Page:The Corsair (Byron).djvu/64

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50
THE CORSAIR.


But soon he found—or feigned—or dreamed relief,
And smiled in self-derision of his grief,
"And now come torture when it will—or may—
"More need of rest to nerve me for the day!"
This said, with languor to his mat he crept,
And, whatso'er his visions, quickly slept.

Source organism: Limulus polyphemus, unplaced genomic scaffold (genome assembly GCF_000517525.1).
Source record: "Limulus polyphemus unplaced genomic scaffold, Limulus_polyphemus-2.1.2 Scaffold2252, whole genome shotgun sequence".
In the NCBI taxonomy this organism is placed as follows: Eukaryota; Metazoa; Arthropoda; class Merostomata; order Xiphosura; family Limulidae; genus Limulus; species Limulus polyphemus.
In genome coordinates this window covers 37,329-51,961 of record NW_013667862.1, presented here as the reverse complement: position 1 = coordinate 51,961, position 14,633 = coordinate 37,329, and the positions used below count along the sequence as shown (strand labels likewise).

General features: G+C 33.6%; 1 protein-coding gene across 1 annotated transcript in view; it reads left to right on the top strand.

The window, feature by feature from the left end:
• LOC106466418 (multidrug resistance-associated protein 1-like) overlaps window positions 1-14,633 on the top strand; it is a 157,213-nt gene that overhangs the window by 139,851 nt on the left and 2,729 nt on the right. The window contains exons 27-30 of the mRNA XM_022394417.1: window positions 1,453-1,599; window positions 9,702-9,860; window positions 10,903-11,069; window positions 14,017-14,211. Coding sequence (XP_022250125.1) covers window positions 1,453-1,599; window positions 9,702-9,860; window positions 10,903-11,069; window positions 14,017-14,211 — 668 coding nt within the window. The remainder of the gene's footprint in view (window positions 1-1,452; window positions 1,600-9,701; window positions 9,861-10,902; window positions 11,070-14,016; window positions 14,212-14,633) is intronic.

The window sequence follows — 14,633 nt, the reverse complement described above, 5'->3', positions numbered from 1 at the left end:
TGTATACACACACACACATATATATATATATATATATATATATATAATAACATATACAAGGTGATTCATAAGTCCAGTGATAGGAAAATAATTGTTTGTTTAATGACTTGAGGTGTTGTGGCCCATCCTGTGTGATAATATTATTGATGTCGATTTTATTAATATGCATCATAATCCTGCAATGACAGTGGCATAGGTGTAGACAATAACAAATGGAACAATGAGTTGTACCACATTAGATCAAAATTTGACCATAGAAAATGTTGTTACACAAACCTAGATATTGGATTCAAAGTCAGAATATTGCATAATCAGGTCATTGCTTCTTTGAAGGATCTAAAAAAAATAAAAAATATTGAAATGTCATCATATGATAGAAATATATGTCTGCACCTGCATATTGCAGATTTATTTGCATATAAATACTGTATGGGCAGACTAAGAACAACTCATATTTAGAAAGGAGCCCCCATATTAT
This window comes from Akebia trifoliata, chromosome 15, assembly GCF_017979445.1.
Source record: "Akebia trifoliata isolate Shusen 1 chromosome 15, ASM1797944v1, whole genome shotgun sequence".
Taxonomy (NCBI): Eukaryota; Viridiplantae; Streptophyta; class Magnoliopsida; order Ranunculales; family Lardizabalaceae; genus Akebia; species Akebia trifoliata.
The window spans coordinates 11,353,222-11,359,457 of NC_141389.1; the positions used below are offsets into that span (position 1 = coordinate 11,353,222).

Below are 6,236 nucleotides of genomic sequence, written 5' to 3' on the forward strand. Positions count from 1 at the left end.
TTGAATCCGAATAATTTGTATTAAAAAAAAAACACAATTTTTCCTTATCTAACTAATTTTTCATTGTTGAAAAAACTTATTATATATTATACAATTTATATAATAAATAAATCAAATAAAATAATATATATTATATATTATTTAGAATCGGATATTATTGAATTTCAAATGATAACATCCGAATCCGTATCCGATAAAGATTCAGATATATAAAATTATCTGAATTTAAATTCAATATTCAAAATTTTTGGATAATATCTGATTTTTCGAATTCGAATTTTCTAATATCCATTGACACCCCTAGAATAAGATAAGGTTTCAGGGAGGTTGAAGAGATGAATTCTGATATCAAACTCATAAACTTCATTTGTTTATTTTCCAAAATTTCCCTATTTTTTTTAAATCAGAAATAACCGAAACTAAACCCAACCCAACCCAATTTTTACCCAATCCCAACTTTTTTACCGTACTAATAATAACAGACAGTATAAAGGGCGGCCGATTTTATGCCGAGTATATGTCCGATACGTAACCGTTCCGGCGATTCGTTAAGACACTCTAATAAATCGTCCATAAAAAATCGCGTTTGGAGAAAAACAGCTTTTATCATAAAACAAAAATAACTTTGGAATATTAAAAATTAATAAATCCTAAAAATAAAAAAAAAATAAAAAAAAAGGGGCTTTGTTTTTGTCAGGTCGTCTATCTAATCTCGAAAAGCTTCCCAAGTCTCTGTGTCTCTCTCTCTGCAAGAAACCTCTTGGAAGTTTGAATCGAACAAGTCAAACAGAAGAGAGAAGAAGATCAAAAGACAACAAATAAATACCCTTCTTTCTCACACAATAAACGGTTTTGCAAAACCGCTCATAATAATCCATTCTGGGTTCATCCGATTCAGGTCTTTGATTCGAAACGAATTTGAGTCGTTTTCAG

'Twas hardly midnight when that fray begun,
For Conrad's plans matured, at once were done, 990
And Havoc loathes so much the waste of time,
She scarce had left an uncommitted crime.
One hour beheld him since the tide he stemmed—
Disguis'd—discover'd—conquering—ta'en—condemn'd—
A chief on land—an outlaw on the deep—
Destroying—saving—prison'd—and asleep!


XII.

He slept in calmest seeming—for his breath
Was hush'd so deep—Ah! happy if in death!
He slept—Who o'er his placid slumber bends?
His foes are gone—and here he hath no friends; 1000
Is it some seraph sent to grant him grace?
No, 'tis an earthly form with heavenly face!